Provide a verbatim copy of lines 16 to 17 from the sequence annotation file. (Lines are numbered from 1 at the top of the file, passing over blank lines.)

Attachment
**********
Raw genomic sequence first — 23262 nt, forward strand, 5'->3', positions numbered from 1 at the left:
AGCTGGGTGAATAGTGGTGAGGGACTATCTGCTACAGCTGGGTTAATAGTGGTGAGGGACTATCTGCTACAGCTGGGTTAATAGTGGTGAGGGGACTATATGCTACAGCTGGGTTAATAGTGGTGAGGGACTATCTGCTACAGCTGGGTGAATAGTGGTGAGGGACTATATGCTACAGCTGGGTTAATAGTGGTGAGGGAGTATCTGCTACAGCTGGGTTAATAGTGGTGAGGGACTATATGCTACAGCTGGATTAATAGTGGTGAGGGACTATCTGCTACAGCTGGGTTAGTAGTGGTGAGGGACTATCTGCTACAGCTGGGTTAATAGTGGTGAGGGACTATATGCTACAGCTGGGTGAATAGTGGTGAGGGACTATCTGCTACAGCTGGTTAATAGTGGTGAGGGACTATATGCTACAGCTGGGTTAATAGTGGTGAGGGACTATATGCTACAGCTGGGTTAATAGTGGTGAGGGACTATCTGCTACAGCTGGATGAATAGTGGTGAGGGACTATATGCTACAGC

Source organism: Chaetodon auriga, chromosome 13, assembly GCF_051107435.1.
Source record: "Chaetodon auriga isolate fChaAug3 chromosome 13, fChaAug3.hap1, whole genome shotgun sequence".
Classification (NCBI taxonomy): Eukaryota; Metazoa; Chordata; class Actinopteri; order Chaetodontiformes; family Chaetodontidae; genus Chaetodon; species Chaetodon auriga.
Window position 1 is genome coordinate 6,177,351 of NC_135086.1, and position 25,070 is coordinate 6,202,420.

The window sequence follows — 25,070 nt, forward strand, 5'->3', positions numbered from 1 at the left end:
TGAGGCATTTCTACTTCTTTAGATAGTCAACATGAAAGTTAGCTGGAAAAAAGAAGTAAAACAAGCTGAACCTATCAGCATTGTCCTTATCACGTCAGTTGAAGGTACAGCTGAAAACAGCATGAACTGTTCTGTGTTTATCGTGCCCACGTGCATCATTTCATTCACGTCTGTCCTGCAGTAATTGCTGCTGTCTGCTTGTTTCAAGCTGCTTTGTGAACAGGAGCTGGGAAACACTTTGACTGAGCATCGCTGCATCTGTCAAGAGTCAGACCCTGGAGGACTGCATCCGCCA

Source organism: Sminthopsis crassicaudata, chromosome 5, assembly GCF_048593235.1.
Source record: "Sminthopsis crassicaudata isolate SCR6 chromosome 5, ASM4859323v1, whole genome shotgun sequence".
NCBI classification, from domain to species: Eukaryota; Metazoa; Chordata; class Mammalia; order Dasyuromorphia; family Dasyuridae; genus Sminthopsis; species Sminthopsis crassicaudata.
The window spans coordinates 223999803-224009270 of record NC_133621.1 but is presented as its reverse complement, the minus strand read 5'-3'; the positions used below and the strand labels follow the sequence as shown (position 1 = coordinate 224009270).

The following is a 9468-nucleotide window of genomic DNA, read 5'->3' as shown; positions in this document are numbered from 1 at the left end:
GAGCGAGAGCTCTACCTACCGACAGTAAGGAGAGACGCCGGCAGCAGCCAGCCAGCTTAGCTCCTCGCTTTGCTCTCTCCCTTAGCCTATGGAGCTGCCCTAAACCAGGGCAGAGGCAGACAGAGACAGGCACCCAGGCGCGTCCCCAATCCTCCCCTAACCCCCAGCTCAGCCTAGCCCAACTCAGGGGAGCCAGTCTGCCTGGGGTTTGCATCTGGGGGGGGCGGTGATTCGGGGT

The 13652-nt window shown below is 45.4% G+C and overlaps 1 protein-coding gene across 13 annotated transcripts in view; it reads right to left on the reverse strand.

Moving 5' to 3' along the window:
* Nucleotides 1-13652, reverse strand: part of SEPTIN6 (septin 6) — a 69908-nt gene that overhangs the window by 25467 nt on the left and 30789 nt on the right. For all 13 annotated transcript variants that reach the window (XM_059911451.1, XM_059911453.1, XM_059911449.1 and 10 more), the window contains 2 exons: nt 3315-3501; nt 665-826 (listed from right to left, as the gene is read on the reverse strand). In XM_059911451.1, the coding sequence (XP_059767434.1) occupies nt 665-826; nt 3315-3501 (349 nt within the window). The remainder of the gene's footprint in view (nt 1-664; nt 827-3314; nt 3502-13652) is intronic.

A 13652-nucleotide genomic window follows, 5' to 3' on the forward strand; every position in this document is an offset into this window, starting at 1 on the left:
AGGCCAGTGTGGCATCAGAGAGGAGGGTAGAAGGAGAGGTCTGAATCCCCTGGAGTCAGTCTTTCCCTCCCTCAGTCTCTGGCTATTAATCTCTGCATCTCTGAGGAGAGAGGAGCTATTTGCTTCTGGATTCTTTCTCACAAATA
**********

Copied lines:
Moving 5' to 3' along the window:
* Nucleotides 1-13652, reverse strand: part of SEPTIN6 (septin 6) — a 69908-nt gene that overhangs the window by 25467 nt on the left and 30789 nt on the right. For all 13 annotated transcript variants that reach the window (XM_059911451.1, XM_059911453.1, XM_059911449.1 and 10 more), the window contains 2 exons: nt 3315-3501; nt 665-826 (listed from right to left, as the gene is read on the reverse strand). In XM_059911451.1, the coding sequence (XP_059767434.1) occupies nt 665-826; nt 3315-3501 (349 nt within the window). The remainder of the gene's footprint in view (nt 1-664; nt 827-3314; nt 3502-13652) is intronic.